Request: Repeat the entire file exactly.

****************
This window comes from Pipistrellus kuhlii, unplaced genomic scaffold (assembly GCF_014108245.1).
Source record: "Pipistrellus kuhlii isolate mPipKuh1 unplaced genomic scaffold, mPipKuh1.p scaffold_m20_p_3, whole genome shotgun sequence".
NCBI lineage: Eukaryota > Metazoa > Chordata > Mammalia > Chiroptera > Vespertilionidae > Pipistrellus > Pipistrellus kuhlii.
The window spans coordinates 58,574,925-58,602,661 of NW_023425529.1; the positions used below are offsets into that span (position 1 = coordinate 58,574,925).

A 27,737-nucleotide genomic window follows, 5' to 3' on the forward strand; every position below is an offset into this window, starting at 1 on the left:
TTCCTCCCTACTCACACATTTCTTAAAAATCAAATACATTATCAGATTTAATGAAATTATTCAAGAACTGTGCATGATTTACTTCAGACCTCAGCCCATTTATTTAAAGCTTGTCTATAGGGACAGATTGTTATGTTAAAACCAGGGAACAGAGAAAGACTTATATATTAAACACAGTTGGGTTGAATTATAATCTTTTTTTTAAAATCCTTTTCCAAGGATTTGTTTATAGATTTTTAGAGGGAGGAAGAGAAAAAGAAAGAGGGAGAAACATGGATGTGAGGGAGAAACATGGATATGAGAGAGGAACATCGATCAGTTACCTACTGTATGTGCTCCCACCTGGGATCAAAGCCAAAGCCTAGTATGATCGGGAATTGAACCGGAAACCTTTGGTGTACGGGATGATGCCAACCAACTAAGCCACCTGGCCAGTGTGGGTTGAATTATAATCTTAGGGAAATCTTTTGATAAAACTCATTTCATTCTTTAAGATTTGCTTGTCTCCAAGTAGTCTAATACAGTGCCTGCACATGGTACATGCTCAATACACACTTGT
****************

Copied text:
This window comes from Pipistrellus kuhlii, unplaced genomic scaffold (assembly GCF_014108245.1).
Source record: "Pipistrellus kuhlii isolate mPipKuh1 unplaced genomic scaffold, mPipKuh1.p scaffold_m20_p_3, whole genome shotgun sequence".
NCBI lineage: Eukaryota > Metazoa > Chordata > Mammalia > Chiroptera > Vespertilionidae > Pipistrellus > Pipistrellus kuhlii.
The window spans coordinates 58,574,925-58,602,661 of NW_023425529.1; the positions used below are offsets into that span (position 1 = coordinate 58,574,925).

A 27,737-nucleotide genomic window follows, 5' to 3' on the forward strand; every position below is an offset into this window, starting at 1 on the left:
TTCCTCCCTACTCACACATTTCTTAAAAATCAAATACATTATCAGATTTAATGAAATTATTCAAGAACTGTGCATGATTTACTTCAGACCTCAGCCCATTTATTTAAAGCTTGTCTATAGGGACAGATTGTTATGTTAAAACCAGGGAACAGAGAAAGACTTATATATTAAACACAGTTGGGTTGAATTATAATCTTTTTTTTAAAATCCTTTTCCAAGGATTTGTTTATAGATTTTTAGAGGGAGGAAGAGAAAAAGAAAGAGGGAGAAACATGGATGTGAGGGAGAAACATGGATATGAGAGAGGAACATCGATCAGTTACCTACTGTATGTGCTCCCACCTGGGATCAAAGCCAAAGCCTAGTATGATCGGGAATTGAACCGGAAACCTTTGGTGTACGGGATGATGCCAACCAACTAAGCCACCTGGCCAGTGTGGGTTGAATTATAATCTTAGGGAAATCTTTTGATAAAACTCATTTCATTCTTTAAGATTTGCTTGTCTCCAAGTAGTCTAATACAGTGCCTGCACATGGTACATGCTCAATACACACTTGT